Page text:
Young women still aren’t flocking to careers in science and technology, and figuring out why can be a real head-scratcher.
They have the skills and academic wherewithal but still choose other disciplines, a University of Texas study showed. And researchers point out that female students often outperform male students in math and science.
So what gives?
Jeanette Prenger, founder and president of Ecco Select, an IT consulting firm in Kansas City, sees mostly culture and tradition at work. For some, the thinking persists that the so-called STEM fields are “male” vocations.
But Prenger bucked that notion three decades ago when she began her tech career, first as a computer programmer. In 1995 she launched her own company, an award-winning firm and one of the area’s top women- and minority-owned businesses.
Prenger was born in Portugal and her family lived there and in Spain until she was 5. The family moved to Kansas City in the early 1970s. Prenger married her college sweetheart, and they have two sons and five grandchildren.
We asked her about fostering a connection between women and tech careers, which is a comparative strength of the metro area. A study by SmartAsset, a financial technology company, recently ranked Kansas City as the second best U.S. city for women in technology. Here are edited excerpts of the conversation.
Q. How did you get started in the tech field?
A. My dad talked me into it! He was director of management information services, which is what they called it at the time, at TWA. He really encouraged me.
He knew it would be a field that would continue to grow and evolve. And he thought there would be a way to have more balance between family and work than in some other fields. We had lived in Portgual and Spain, and he said it would be like learning another language.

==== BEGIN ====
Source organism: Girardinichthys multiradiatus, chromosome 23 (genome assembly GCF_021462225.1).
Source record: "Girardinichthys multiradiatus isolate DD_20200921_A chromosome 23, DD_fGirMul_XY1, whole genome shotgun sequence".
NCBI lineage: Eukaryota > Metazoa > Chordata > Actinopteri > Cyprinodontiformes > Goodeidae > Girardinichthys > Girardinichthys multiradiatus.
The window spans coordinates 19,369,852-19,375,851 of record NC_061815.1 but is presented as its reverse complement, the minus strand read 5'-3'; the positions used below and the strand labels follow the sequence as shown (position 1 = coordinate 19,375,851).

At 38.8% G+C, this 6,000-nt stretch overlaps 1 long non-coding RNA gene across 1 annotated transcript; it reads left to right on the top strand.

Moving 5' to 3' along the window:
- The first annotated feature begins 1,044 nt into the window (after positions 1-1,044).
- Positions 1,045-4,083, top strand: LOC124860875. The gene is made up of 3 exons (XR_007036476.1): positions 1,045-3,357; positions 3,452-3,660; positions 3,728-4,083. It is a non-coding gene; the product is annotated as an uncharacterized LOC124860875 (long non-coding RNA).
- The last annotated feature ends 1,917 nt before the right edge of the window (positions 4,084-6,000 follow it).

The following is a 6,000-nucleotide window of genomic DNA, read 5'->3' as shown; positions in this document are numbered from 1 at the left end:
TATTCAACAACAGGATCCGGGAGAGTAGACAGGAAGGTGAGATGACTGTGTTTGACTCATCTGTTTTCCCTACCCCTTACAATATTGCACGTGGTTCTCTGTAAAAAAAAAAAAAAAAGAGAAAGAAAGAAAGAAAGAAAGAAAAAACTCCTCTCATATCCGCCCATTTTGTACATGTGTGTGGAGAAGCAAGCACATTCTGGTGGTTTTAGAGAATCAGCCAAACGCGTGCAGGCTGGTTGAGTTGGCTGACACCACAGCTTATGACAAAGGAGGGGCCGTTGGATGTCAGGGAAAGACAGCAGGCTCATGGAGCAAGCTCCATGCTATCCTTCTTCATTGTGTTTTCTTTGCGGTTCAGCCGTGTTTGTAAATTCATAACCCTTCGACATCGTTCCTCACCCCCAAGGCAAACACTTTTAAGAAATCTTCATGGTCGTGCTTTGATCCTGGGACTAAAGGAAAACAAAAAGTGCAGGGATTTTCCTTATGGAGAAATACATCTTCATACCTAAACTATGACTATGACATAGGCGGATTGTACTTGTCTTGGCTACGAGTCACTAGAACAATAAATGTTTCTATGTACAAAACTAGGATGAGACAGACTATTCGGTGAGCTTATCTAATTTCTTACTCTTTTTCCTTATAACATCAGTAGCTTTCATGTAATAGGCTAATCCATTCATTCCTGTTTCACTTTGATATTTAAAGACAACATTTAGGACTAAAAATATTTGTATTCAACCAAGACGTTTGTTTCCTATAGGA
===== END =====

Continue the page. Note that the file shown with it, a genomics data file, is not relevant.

I majored in data processing at Central Missouri State (now the University of Central Missouri) in Warrensburg. I had an internship during senior year with the state of Missouri as a programmer.
Honestly, I didn’t think I would enjoy it as much as I have. It is a new language, and it’s also building something, like constructing a home. And it’s building things people use every day.
What was your first job out of school? What was the mix of men and women there?
After my husband graduated we moved to Kansas City, and my first job was as a programmer at Russell Stover Candies.
There were 20 people, and I think four or five were women. Some of the women had come from data entry positions and were working their way into programming.
Did other job opportunities come your way?
Yes, I averaged two to five years at several places. I was recruited by co-workers who had moved on. They’d reach back and tell me how much better I could be, but I always had good relationships with the companies I left.
My father worried that it would look bad on my resume, that it would look like I was job-hopping. But now it’s considered a way to learn new skills, to take on new challenges and build your resume. Sometimes it’s the best way not to get pigeonholed into something.
Characterize what it was like being in such a male-dominated field. Did you ever feel disrespected as a woman?
I don’t think I felt disrespected as much as I felt I had to work harder than the guys did. At that time, there were no excuses about the fact that you had a family. You didn’t want anyone to think your family would get in the way of your career.
And I felt once in a while that when I presented ideas, I had to work harder for them to see it. I always viewed a project with the end-user in mind. My angle was always, how easy is it to use and does it meet our objectives?
So did male colleagues question your commitment? Did you hear objectionable comments?